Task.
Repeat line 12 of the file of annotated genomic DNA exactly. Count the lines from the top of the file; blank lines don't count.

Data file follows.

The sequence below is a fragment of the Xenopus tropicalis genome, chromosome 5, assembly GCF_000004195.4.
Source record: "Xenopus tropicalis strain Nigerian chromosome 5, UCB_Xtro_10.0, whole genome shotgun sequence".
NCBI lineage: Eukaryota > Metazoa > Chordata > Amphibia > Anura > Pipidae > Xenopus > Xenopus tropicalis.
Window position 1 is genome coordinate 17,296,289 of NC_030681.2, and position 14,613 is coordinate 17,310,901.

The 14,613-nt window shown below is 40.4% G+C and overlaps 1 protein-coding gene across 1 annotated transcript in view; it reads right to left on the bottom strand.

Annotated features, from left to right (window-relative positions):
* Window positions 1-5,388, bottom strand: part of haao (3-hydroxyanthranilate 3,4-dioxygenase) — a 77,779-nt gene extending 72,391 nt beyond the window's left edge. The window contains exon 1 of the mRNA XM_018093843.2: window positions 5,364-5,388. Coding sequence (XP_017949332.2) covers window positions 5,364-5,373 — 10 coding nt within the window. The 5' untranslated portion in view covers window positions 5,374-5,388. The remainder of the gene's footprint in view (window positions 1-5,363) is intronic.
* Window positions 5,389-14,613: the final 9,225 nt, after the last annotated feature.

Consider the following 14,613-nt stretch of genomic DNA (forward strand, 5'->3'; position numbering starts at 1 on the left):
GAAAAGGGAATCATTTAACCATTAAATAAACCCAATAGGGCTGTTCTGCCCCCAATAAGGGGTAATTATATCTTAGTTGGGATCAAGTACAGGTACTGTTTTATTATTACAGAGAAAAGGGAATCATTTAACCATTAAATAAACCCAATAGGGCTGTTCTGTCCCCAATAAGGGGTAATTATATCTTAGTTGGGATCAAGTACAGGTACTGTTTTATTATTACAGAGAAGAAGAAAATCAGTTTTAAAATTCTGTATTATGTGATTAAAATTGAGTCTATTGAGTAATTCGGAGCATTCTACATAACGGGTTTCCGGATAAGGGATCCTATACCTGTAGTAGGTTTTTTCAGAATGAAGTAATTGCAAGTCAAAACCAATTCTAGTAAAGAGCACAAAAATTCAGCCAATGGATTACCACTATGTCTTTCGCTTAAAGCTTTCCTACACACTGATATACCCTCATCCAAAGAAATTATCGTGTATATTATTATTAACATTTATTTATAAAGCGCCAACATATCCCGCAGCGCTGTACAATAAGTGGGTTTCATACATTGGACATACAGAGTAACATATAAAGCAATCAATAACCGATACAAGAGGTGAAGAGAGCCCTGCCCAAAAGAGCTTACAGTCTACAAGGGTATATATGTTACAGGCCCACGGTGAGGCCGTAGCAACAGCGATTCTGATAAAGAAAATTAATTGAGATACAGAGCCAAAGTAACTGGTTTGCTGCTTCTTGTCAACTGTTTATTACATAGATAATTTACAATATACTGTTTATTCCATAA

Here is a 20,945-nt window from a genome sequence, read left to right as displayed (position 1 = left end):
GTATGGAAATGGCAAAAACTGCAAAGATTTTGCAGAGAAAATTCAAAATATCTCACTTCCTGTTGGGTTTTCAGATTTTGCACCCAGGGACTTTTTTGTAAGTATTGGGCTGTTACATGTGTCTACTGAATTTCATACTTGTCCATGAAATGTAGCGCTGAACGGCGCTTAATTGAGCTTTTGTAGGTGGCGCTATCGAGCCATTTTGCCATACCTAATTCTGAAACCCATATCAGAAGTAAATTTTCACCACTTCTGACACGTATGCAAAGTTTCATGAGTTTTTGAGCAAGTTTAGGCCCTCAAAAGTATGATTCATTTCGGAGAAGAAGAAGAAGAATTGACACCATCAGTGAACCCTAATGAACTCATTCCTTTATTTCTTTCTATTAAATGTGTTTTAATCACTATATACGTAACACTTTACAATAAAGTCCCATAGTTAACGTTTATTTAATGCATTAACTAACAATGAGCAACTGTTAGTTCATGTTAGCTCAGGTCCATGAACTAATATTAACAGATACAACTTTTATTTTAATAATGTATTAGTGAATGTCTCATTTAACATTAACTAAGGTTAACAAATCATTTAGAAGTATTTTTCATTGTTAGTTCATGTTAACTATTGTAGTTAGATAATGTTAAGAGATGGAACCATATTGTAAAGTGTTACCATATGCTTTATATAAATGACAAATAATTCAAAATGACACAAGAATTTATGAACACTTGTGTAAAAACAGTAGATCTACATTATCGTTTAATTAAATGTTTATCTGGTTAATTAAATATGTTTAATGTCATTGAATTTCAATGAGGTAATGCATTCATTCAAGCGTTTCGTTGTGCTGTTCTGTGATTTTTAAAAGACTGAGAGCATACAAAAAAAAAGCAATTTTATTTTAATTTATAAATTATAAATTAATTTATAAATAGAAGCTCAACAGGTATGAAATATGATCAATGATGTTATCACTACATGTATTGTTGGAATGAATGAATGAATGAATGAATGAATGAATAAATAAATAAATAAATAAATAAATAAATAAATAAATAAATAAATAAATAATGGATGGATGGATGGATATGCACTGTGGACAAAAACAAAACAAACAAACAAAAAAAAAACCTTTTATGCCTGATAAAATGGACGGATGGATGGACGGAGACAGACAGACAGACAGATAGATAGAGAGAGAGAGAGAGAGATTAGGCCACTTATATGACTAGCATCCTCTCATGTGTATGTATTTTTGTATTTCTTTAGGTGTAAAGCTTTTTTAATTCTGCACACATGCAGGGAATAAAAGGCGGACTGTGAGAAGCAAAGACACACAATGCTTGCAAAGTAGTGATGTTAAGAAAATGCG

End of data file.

GTATGGAAATGGCAAAAACTGCAAAGATTTTGCAGAGAAAATTCAAAATATCTCACTTCCTGTTGGGTTTTCAGATTTTGCACCCAGGGACTTTTTTGTAAGTATTGGGCTGTTACATGTGTCTACTGAATTTCATACTTGTCCATGAAATGTAGCGCTGAACGGCGCTTAATTGAGCTTTTGTAGGTGGCGCTATCGAGCCATTTTGCCATACCTAATTCTGAAACCCATATCAGAAGTAAATTTTCACCACTTCTGACACGTATGCAAAGTTTCATGAGTTTTTGAGCAAGTTTAGGCCCTCAAAAGTATGATTCATTTCGGAGAAGAAGAAGAAGAATTGACACCATCAGTGAACCCTAATGAACTCATTCCTTTATTTCTTTCTATTAAATGTGTTTTAATCACTATATACGTAACACTTTACAATAAAGTCCCATAGTTAACGTTTATTTAATGCATTAACTAACAATGAGCAACTGTTAGTTCATGTTAGCTCAGGTCCATGAACTAATATTAACAGATACAACTTTTATTTTAATAATGTATTAGTGAATGTCTCATTTAACATTAACTAAGGTTAACAAATCATTTAGAAGTATTTTTCATTGTTAGTTCATGTTAACTATTGTAGTTAGATAATGTTAAGAGATGGAACCATATTGTAAAGTGTTACCATATGCTTTATATAAATGACAAATAATTCAAAATGACACAAGAATTTATGAACACTTGTGTAAAAACAGTAGATCTACATTATCGTTTAATTAAATGTTTATCTGGTTAATTAAATATGTTTAATGTCATTGAATTTCAATGAGGTAATGCATTCATTCAAGCGTTTCGTTGTGCTGTTCTGTGATTTTTAAAAGACTGAGAGCATACAAAAAAAAAGCAATTTTATTTTAATTTATAAATTATAAATTAATTTATAAATAGAAGCTCAACAGGTATGAAATATGATCAATGATGTTATCACTACATGTATTGTTGGAATGAATGAATGAATGAATGAATGAATGAATAAATAAATAAATAAATAAATAAATAAATAAATAAATAAATAAATAAATAATGGATGGATGGATGGATATGCACTGTGGACAAAAACAAAACAAACAAACAAAAAAAAAACCTTTTATGCCTGATAAAATGGACGGATGGATGGACGGAGACAGACAGACAGACAGATAGATAGAGAGAGAGAGAGAGAGATTAGGCCACTTATATGACTAGCATCCTCTCATGTGTATGTATTTTTGTATTTCTTTAGGTGTAAAGCTTTTTTAATTCTGCACACATGCAGGGAATAAAAGGCGGACTGTGAGAAGCAAAGACACACAATGCTTGCAAAGTAGTGATGTTAAGAAAATGCG